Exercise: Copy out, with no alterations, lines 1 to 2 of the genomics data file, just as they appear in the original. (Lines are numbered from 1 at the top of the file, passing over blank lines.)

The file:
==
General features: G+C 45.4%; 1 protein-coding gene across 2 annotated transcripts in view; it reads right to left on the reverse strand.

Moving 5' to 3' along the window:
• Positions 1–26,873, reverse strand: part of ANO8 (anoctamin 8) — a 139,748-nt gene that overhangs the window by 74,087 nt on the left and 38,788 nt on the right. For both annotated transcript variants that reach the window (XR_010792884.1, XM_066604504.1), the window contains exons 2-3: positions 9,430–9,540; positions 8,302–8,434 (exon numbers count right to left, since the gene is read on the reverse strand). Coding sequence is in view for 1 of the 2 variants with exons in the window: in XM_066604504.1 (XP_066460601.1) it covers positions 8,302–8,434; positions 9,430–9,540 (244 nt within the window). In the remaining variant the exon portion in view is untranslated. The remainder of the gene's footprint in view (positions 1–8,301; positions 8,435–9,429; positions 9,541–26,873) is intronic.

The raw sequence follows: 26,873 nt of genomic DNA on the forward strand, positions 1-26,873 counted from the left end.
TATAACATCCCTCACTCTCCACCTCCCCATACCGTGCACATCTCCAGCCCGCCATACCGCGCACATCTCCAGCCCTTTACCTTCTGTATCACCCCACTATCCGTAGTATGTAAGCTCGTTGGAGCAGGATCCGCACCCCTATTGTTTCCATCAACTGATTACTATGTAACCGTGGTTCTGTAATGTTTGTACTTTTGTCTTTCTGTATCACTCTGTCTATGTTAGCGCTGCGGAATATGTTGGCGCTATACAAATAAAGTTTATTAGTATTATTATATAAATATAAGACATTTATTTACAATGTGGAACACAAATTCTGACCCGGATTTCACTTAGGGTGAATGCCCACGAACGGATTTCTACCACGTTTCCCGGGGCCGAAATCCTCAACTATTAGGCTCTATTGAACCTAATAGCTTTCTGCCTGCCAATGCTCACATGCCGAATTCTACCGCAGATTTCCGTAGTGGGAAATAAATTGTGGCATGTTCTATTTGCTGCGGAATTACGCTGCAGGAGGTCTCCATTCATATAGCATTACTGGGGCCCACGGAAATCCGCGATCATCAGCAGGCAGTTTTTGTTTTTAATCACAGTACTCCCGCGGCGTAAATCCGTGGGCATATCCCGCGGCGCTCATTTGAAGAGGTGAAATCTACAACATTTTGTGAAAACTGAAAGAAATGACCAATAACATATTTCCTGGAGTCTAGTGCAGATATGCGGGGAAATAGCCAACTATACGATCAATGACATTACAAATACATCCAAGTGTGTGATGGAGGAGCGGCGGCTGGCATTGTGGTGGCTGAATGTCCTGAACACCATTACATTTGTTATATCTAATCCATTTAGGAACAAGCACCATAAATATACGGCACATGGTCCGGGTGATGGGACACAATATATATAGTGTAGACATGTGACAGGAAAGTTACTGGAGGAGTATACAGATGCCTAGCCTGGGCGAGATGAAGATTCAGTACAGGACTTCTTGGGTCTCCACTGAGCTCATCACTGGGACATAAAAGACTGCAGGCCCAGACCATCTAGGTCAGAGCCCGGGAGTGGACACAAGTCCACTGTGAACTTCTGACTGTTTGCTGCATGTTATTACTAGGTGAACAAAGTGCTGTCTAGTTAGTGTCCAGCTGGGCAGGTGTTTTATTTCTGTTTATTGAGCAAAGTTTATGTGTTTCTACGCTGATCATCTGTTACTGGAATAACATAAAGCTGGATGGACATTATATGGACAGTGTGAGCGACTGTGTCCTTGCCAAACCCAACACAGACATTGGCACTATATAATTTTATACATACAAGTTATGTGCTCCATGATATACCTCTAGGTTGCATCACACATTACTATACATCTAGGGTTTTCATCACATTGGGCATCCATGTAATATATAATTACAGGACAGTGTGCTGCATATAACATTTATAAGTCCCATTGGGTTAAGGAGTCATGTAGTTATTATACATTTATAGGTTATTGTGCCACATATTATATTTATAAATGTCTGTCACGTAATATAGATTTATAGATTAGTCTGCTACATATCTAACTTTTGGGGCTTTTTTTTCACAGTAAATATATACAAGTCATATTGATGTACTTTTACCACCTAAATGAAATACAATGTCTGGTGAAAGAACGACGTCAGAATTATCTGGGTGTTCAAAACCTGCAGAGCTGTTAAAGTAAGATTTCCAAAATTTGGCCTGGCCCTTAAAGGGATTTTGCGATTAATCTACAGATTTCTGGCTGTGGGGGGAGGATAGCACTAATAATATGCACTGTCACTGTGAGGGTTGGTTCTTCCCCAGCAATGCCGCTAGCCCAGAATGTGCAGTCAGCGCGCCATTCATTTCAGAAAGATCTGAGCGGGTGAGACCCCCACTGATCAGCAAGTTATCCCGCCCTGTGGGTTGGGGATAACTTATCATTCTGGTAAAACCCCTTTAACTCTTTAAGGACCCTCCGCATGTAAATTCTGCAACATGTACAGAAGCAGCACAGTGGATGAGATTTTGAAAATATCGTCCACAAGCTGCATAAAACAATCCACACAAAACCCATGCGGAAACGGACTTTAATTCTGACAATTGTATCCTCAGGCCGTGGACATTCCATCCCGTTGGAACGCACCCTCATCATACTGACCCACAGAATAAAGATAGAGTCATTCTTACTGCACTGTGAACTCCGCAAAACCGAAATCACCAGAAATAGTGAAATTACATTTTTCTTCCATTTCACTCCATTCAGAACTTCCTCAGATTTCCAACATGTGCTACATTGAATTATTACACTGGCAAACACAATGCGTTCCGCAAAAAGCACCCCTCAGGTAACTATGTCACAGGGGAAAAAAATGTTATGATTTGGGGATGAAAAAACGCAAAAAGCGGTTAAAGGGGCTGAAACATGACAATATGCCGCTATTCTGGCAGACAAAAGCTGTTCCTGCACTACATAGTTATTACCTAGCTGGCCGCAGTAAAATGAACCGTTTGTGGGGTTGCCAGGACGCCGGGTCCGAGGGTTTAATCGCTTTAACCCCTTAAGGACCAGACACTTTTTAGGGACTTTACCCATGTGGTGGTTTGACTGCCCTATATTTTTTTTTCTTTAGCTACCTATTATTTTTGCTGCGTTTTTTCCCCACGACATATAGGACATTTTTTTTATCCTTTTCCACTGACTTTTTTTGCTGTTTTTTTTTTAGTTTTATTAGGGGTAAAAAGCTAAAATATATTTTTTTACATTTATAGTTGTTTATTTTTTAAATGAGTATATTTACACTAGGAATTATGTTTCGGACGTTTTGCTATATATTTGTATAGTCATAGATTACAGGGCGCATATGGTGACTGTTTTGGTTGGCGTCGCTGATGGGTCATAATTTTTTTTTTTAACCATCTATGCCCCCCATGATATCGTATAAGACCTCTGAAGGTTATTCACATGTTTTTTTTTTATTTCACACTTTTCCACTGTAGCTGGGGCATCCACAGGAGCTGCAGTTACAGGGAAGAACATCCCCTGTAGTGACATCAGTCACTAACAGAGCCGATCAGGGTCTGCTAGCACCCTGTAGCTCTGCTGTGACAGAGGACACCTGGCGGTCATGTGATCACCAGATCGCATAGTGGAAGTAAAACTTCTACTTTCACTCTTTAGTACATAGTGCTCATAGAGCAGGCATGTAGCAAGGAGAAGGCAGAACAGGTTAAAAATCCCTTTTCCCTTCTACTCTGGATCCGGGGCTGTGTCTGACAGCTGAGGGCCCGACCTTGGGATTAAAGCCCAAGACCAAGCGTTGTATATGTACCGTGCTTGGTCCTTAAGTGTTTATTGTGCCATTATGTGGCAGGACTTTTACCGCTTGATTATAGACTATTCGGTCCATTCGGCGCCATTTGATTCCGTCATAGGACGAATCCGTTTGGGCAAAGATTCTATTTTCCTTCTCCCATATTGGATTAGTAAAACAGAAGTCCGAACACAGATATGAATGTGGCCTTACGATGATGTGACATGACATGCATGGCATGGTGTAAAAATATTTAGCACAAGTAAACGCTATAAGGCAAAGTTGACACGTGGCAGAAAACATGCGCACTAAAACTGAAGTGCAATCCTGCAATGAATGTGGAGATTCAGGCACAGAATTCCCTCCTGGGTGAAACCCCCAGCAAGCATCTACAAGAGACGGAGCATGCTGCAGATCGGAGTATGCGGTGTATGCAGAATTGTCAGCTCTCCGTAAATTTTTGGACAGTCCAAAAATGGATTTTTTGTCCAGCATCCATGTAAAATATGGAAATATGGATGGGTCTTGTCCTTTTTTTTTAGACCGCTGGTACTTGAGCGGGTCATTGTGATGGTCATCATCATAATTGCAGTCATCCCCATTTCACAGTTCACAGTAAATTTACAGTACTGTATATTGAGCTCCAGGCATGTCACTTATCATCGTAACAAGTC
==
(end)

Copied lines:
General features: G+C 45.4%; 1 protein-coding gene across 2 annotated transcripts in view; it reads right to left on the reverse strand.

Moving 5' to 3' along the window: